I recently became acquainted with Micah Dank who directed me to one of his interviews wherein he discussed Astrotheology which he described as, “the best way I could describe it is it’s basically like the myths and the legends behind the zodiac. Same way that the Greeks and the Romans, they had the planets, they had their gods, they had their own myths and stories. There are some for the zodiac too which are completely separate.”
In short, it is the concept that the “gods,” as Micah Dank put it, “this is the hidden science that’s always been. This is what’s been given down from the gods. This is the, this is the science that’s been given to us.”
Micah requested some feedback from me and so I wrote the following to him, which touches upon various points he made:
Frankly, I still do not understand how anyone ever looked up at the night sky and saw those characters, those figures, but that may just be my failing.
I think there may be something to some of what you said, particularly since God stated “Let there be lights in the firmament of the heaven to divide the day from the night; and let them be for signs, and for seasons, and for days, and years” (Gen 1:14).
As an FYI: the Tanakh does not state “Pride comes before a fall” but rather, “Pride goes before destruction, a haughty spirit before the fall” (Proverbs 16:18).
Overall, I think you could strengthen your claims by dropping any and all English related word-play since that discredits itself instantly.
You cannot do such semantics based on English since the words off of which you are playing did not exist back in biblical days and the Hebrew and Greek did not sound like English words.
Thus, no “Son” referring to “Sun” and so no “Sunday” day of worship being “Sun day” being “Sun” worship—and also no crown of thorns being the Sun with Sunrays, etc.
Now, if you want to claim that occultists later, much later (such as when English was in usage), would depict Jesus with certain symbolism then that is another issue but you cannot push that back into times and languages for which such things not only had no meaning but could not have had any such meaning.
Likewise, no “Saturday” sabbath for Jews referring to “Saturn day” referring to Saturn (cube) worship—FYI: shabbat refers to “rest” which saturn derives from “to sow” (an action so not resting).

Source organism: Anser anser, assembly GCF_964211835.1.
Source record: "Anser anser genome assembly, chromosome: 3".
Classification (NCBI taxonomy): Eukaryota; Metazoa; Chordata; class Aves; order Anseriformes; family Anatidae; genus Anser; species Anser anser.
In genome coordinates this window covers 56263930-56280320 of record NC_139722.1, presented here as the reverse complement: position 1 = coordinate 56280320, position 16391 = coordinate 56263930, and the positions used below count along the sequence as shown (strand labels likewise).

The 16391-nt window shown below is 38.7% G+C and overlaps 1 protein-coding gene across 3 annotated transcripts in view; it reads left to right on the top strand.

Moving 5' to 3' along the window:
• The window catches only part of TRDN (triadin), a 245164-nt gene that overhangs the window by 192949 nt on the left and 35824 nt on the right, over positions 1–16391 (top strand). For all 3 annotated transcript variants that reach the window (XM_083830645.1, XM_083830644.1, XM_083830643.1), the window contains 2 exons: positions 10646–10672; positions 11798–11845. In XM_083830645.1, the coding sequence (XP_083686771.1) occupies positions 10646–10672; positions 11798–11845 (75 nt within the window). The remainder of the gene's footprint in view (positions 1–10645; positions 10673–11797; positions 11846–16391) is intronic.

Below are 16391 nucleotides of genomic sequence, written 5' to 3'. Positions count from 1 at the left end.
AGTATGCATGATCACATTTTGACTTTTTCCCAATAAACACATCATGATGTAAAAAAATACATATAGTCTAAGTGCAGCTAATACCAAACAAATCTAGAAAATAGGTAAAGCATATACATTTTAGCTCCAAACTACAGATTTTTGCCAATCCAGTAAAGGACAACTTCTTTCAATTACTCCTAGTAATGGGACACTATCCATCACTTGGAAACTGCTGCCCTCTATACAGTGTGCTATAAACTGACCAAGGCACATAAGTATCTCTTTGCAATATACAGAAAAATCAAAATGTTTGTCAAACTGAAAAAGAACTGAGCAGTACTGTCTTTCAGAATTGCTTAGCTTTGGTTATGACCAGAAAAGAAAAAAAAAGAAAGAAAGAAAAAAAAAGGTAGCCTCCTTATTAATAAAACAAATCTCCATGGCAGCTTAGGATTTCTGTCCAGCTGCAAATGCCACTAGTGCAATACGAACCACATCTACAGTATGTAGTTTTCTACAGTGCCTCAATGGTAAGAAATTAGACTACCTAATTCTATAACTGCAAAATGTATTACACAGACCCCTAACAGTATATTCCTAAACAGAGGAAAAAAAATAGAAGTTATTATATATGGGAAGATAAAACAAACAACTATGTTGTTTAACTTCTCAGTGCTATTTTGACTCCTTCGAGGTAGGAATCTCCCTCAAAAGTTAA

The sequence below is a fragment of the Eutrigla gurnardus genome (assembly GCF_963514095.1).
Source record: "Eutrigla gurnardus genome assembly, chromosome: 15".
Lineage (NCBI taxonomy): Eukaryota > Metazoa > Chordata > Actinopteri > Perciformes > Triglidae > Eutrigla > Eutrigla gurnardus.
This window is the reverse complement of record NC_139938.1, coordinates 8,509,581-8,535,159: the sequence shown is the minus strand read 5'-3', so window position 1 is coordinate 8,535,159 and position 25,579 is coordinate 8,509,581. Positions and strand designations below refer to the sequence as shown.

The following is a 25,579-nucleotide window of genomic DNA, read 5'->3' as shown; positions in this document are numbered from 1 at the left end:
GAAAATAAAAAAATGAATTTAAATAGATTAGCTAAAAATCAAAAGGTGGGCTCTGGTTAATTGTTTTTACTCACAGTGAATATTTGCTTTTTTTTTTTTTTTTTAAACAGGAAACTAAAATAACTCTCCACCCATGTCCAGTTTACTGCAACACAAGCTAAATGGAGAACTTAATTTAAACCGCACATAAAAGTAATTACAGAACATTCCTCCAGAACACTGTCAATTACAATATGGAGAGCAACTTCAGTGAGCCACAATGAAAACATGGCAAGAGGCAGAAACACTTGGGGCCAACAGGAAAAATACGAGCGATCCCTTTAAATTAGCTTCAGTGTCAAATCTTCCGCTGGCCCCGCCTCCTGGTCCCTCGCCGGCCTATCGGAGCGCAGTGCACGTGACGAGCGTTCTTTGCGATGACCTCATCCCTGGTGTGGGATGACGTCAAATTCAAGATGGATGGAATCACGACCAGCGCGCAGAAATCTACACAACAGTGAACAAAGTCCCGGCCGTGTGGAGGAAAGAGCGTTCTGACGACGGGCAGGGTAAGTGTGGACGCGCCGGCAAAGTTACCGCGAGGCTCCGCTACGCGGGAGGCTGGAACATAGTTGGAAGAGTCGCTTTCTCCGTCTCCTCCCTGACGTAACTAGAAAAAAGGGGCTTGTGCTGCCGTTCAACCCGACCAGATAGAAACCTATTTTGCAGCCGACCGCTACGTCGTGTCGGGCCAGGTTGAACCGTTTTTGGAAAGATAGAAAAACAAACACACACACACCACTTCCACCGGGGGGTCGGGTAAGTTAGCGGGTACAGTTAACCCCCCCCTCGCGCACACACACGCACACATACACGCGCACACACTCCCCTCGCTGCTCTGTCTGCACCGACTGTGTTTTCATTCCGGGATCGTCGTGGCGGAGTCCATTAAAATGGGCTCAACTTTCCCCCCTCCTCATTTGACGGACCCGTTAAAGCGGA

Moreover, there has never been any such thing as a “Saturday” sabbath since that implies a midnight to midnight cycle but the sabbath is on the 7th day which is Sundown on what we call Friday to Sundown on what we call Saturday—as you well know.
Also, I recommend you drop the positive affirmations of the stuff in “Zeitgeist” about similarities between Pagan gods and Jesus since that stuff has been thoroughly debunked.
For example, Mythra being said to have been born of a “virgin” when he is said to have been born from a rock: it simply does not work.
Well, okay, I suppose the rock was a virgin—at least I would hope so, capiche?—but referring to that as a “virgin birth” is the sort of stuff that utterly discredited Zeitgeist.
And, there is no reliable indication, and certainly no biblical indication, that Jesus was born on Dec 25th. Interestingly, someone came up with an astrotheological interpretation of the first verses of Rev 12 and concluded that Jesus was born on a Sep 11th—which would mean that Dec was not His birth month but rather, the month of His conception.
I am not familiar with astrology related issues—from any perspective—and so mostly focused on the linguistics and what a failure it is to base them on English.
This is much like what Jordan Maxwell, et al., used to claim about the name “Solomon” which is that they claimed was not actually a name but rather, a compound of three different words, all referring to the Sun, from three different language: sol, om, and on.
Yet, that too only works in the transliterated English since there was never an Israelite king named “Solomon,” his name was actually what we would pronounce as “Shlomo.”
Yet, other astrotheologists appeal to other languages as well yet in a manner that is just as arbitrary: either by how a word in one language sounds like a different word in another language and so assuming they are the same or share a root.
Or, if a definition/usage of a word does not fit where they are attempting to stuff it then they will appeal to definition/usage number two or five or what have you.
Or, if they cannot force words/usages to appear similar enough then they will appeal to their root words or to, for example, proto-Hebrew rather than Hebrew itself, etc.
I ended up being interviewed by the same guys who had Micah on in the first place so, be on the lookout for that video.
For previous posts on mine on astrotheology, see the following:
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